Diane was fired from the navy for being a lesbian. She suffers from PTSD. She applied to VAC for benefits, and was awarded $200,000 for her disability. Diane is eligible to receive $50,000 plus the non-monetary benefits. Although she would have been eligible for level 4 benefits, since the amount she has already received ($200,000 from VAC) exceeds the amount available for PTSD under the settlement, she will not receive any amounts for her level 4 injuries. Diane would therefore potentially receive $250,000. If Diane opts out of the class action, she keeps her $200,000 but does not get $50,000. She can then try to bring an action against Canada herself to get more, but section 9 of CLPA may bar her claim.
6. Why are amounts received from VAC being set off against amounts under level 4 of the settlement?
It is a basic legal principle that a plaintiff can only be compensated for the same injury once. Level 4 aims to compensate claimants for physical or psychological effects of the Purge, or for the effects of physical or sexual assault in connection with the Purge. To the extent that the Purge is the service-related injury at the base of a VAC pension that a claimant is already receiving, there is overlap between the amounts a claimant has received through VAC and the amounts that are payable through level 4. The settlement aims to deal with this in a fair way by setting off amounts received from VAC against amounts available under level 4.
Claimants are not required to go through VAC first in order to be eligible to apply forcompensation under level 4. A claimant who receives compensation under level 4 can still apply to VAC. Additional amounts over and above the amounts available under level 4 may be payable through VAC. However, no one can be compensated twice for the same injury. This is a normal feature of any settlement. It may be a better outcome than would be possible at trial, because section 9 of the CLPA could mean that any veteran eligible for any VAC benefit could receive nothing.
7. What is a limitation or prescription period?
Every province in Canada imposes a time limit for bringing civil claims. While there are exceptions and arguments to be made in particular cases, in general, a civil claim must be brought within 3 years in Quebec, and within 2 years in Ontario. If this action proceeds to a trial on the merits, Canada may raise a limitations or prescription defence that in theory could block the entire claim of everyone covered by this AIP. If the FSA is not approved, individual trials for each claimant on this issue might also be ordered, which could add even more years and expense to the process.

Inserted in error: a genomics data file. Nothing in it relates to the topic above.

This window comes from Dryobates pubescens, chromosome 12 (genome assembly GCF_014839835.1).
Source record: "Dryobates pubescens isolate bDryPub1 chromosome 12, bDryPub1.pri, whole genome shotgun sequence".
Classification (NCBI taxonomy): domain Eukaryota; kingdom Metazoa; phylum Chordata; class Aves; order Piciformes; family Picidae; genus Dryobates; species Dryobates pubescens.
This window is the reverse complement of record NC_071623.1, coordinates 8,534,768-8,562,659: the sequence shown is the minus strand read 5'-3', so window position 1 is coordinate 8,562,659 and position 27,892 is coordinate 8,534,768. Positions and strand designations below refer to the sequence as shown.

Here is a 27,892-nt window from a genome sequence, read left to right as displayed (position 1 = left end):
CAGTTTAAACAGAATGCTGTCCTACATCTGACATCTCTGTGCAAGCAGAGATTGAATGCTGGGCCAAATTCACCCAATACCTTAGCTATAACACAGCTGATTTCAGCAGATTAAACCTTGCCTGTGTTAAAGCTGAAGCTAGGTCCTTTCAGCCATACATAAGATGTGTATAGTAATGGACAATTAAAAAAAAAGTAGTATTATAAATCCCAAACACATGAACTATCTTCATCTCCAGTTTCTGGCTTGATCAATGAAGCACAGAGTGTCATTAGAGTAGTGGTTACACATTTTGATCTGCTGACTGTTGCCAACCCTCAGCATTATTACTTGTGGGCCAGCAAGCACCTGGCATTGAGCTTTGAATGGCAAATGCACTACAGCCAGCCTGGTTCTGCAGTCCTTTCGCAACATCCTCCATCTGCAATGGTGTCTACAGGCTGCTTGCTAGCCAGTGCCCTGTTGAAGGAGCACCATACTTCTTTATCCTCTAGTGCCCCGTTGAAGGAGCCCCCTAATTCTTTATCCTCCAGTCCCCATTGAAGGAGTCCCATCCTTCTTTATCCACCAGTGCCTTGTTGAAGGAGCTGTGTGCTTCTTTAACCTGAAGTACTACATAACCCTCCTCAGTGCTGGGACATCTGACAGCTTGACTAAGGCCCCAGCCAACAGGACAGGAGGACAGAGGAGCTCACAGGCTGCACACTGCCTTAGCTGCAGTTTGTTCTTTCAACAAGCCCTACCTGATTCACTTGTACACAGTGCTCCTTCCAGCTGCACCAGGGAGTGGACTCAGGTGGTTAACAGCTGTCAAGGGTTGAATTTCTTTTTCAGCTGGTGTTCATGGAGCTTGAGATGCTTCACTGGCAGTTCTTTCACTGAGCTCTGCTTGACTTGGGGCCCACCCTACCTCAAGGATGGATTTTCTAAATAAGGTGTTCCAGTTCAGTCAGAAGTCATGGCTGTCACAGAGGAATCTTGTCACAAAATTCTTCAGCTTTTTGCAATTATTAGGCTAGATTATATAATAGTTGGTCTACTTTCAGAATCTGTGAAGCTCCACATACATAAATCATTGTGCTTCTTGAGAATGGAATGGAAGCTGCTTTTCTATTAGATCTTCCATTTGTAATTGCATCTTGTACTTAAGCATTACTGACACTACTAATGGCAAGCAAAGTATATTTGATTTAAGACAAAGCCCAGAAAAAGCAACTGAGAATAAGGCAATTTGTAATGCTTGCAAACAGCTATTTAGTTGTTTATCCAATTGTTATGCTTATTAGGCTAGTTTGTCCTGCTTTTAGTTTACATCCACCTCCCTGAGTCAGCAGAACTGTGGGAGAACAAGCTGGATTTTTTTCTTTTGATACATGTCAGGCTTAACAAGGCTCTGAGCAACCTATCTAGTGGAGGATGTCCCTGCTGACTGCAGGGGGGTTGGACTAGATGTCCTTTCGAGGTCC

8. Who will determine how much I receive?
An independent administrator will be appointed to process all claims. We are in the process of considering potential candidates form among the various professional class action administration firms. The administrator will be assisted by an assessor or assessors who will evaluate claims at least at level 4. The assessor is likely to be a retired judge.
9. When will I know how much I am going to receive?
The independent administrator, aided by the assessor, will decide how much each eligible claimant is entitled to received, in accordance with the FSA. The decision will not be made by Canada or by class counsel. Class counsel will be available to assist you in filling out your claim at no extra cost to you.
10. How much will I have to pay in legal fees?
Under the AIP, Canada has agreed to pay all of class counsel’s legal fees. This is a substantial benefit to every class member. Normally in class actions, class members pay a percentage of any recovery to the class action legal team. If the FSA is not approved, it is likely that any future recovery for class members will be reduced by a percentage for legal fees. You are responsible for any legal fees for your own legal counsel outside of the class action legal team.
11. Do I need to do anything now?
There is nothing you need to do at the moment. Once the Federal Court approves the definition of the class, everyone who falls into that definition will automatically become part of the class, unless they make the decision to opt out. Information about the claims process will be circulated publicly after the settlement is formally approved. However, we strongly encourage you to contact class counsel and provide your name, contact information, and basic information about what happened to you so that we can keep you up to date on any developments going forward. Giving us this information will also facilitate the notice and claims process once the settlement is approved. Any information you provide to class counsel will remain confidential and will not be shared with Canada without your consent.